Upgrading a Squier CV Telecaster -
– Or making it fit!

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On Gear-Review we’ve tackled two different guitar builds over the years, early on in the site’s history we put together a modular guitar system and most recently built one made from custom parts. Due to the positive comments from many of our readers, who found these articles useful as reference in their own projects, we decided to pursue a slightly different project the upgrading or modification of an existing guitar.

The guitar chosen for the upgrade is a Squier Classic Vibe Custom Telecaster, an instrument which we have previously reviewed, and is good value for money. This gives us a standard platform from which to build upon.


Stock Guitar.

Tools of the Trade

As I have found out during previous projects, it is very important to have the correct tools, I know it may sound like a bit of a cliché but until you get stuck in you won’t realise what is really required in this department.

Here is a short list of tools that you may find useful or even indispensable for such a project.

·         A large flat, clean work surface – protect this with an old towel or bubble wrap to avoid damage to the parts.

·         Drill and assorted small wood drill bits – if possible cordless with variable speed.
A bench based drill is even better but maybe less accessible to some.

·         Assorted screwdrivers. Make sure these are good quality and have a decent gripping area, will be especially important for the small screws the tuners use.

·         Candle wax – to ease screws into the hardwood.

·         Soldering iron (25/40/50 watt or variable) and solder.

·         Cutters

·         Small Scissors.

·         Small Wrench set.

The New Parts

Here’s where the fun starts! There are hundreds of different parts to choose from, better tuners, different pickups, improved bridges, and so on.

Basically you need to decide in which sonic direction your instrument needs to go. Sometimes it’s as obvious as needing an improvement to an existing component, or you just may just want to change the look or sound of your instrument.

For our project we decided to keep the basic look of the Tele but go a bit wild and upgrade just about every aspect of the instrument.

Below are the parts used.

·         Kent Armstrong Humbucker Sized P90.

·         New Pickguard for above.

·         Kent Armstrong Hot Single Coil Bridge.

·         Kluson Deluxe Tuners.

·         Electrosocket Jack.

·         Complete rewire with CTS components.

·         Bigbsy Tremolo * (Will be reviewed separately.)

Also I think it’s important to note that upgrades such as these can be done separately and over a period of time so you can access the improvements to your instrument as each section of the project is completed.

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We Start

The first thing that I always tend to do before starting any project is to take account of all the parts involved and ensure these fit. I always have a trial run and just go over the processes for each separate job that needs doing and play out the installation to see if any issues come up.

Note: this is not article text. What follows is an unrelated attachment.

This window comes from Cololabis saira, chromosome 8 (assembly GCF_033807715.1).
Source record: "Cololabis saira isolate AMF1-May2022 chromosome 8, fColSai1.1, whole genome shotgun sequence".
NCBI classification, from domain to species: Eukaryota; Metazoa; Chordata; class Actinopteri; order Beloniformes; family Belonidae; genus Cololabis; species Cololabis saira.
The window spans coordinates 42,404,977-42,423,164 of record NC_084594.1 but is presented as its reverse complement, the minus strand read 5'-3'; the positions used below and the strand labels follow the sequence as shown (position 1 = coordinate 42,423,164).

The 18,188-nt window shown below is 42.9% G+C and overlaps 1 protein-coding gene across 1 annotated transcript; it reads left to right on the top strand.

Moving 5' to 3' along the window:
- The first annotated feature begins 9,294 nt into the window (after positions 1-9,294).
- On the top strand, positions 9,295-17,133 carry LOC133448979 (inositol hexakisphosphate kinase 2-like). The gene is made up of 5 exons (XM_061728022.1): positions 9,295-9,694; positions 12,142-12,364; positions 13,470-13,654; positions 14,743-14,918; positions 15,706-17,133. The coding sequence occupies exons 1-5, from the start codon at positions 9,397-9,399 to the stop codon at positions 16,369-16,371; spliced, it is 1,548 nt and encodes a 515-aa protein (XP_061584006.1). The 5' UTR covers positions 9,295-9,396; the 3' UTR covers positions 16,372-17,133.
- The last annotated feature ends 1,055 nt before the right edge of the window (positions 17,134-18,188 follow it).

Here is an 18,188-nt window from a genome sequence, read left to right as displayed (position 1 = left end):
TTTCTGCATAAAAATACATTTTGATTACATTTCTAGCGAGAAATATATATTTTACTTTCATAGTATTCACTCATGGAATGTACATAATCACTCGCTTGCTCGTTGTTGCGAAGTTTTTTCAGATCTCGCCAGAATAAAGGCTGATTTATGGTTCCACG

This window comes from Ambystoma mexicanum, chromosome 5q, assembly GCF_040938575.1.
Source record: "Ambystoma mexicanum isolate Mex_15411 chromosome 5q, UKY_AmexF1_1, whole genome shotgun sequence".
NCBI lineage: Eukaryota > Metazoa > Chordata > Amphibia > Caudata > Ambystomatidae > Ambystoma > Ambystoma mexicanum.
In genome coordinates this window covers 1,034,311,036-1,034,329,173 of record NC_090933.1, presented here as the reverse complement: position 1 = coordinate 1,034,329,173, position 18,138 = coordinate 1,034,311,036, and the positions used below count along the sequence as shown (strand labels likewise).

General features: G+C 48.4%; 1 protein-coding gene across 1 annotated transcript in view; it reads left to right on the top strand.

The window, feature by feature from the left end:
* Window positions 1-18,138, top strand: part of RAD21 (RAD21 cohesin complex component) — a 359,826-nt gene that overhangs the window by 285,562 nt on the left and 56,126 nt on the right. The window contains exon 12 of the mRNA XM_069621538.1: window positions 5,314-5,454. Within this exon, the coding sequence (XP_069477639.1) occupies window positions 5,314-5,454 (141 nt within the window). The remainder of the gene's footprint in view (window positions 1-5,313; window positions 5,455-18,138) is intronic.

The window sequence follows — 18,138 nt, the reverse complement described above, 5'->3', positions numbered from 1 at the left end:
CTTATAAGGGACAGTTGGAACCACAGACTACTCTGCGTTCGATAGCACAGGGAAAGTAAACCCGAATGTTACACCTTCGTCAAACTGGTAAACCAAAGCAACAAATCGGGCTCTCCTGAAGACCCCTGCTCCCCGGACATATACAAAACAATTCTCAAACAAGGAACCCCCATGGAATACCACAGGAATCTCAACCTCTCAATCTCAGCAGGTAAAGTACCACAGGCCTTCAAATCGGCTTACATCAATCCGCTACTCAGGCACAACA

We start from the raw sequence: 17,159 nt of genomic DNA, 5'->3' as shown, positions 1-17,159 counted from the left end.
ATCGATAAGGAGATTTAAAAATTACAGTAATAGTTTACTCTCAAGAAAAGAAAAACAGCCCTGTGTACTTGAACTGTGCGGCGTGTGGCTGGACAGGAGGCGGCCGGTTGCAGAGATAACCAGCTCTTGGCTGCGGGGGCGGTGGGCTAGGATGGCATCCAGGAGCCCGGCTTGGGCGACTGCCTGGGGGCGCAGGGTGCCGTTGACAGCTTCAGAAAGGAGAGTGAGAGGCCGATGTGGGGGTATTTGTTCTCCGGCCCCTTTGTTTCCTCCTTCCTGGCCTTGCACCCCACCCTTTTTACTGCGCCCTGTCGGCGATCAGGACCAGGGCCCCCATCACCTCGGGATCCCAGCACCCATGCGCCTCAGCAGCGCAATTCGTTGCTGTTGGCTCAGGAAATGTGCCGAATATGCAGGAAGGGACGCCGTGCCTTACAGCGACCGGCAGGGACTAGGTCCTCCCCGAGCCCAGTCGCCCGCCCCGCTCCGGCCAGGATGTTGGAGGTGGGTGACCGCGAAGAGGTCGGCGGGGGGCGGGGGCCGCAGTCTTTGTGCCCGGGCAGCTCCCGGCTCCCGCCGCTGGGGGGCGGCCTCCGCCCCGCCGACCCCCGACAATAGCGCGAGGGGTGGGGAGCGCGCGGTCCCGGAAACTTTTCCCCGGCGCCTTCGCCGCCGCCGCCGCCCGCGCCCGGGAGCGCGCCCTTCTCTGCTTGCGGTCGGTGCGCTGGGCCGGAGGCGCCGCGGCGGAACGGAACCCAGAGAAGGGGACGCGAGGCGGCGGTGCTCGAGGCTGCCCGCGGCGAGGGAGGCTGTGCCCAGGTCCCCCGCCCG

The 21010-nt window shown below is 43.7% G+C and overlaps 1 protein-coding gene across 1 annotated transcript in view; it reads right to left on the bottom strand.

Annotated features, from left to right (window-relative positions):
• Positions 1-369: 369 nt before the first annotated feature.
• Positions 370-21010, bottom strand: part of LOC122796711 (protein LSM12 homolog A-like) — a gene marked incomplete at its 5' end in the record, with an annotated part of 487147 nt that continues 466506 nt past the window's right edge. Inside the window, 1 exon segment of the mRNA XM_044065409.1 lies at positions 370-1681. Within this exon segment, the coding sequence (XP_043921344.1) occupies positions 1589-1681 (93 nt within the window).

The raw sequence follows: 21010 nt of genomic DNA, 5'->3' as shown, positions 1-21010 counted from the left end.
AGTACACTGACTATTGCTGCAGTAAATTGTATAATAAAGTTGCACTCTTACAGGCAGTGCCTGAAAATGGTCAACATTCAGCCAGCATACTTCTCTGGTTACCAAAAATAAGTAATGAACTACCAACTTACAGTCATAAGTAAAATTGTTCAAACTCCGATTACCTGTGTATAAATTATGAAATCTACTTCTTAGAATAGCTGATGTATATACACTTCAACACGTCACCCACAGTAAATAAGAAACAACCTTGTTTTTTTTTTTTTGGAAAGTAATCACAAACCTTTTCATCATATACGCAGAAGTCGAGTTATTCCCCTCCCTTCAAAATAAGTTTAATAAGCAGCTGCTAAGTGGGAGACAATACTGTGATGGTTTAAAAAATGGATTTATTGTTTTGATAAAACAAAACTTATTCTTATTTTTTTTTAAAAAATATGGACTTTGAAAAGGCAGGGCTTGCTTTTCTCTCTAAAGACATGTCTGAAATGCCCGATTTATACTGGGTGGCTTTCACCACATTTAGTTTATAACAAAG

Wiring Things Up

The first task I decided to tackle was the wiring and electronics. On Telecaster type guitars , some of this work can be done away from the instruments, but unlike with a Stratocaster’s completely self-contained electronics, the final assembly is to be done in place.

First of all I assembled the volume and tone potentiometers (pots) onto the control plate and next added the 3 – way switch. Then I proceeded to solder in the capacitors and wires that have no link the body cavity and can be done away from the guitar.

Top Tip: Use scissors to cut the cloth covering on the wire, sometimes it’s even easier to push the wire out, cut the whole length of cloth for both ends and then push the wire back in.

Tuner Removal and Installation


Tuner Installation

Next I decided to work on the tuners. This involves removing the strings, taking out the old tuners and bushings and then installing the new ones.

Very important for this task ensure you have a good quality screwdriver that has a good gripping surface. The screw heads for the tuners are usually quite small and can be stripped very easily.

Top Tip: use a little candle wax to ease the screws into the hardwood, avoid soap as this introduces moisture into the wood.

The first task is to remove the strings, do this as usual (use a string winder) and set them to one side if you wish to reuse them later.

Then unscrew the tuners taking care not to strip the screws. Once the tuners are removed, then tap out the bushings, for the ones that where hard to push out I used a small socket driver to apply some pressure.

To install the new tuners, the bushings where installed by simply pressing them in. These were a bit loose due the slightly different hole size (this is quite common in import guitars) so I used some Teflon tape to keep them in place.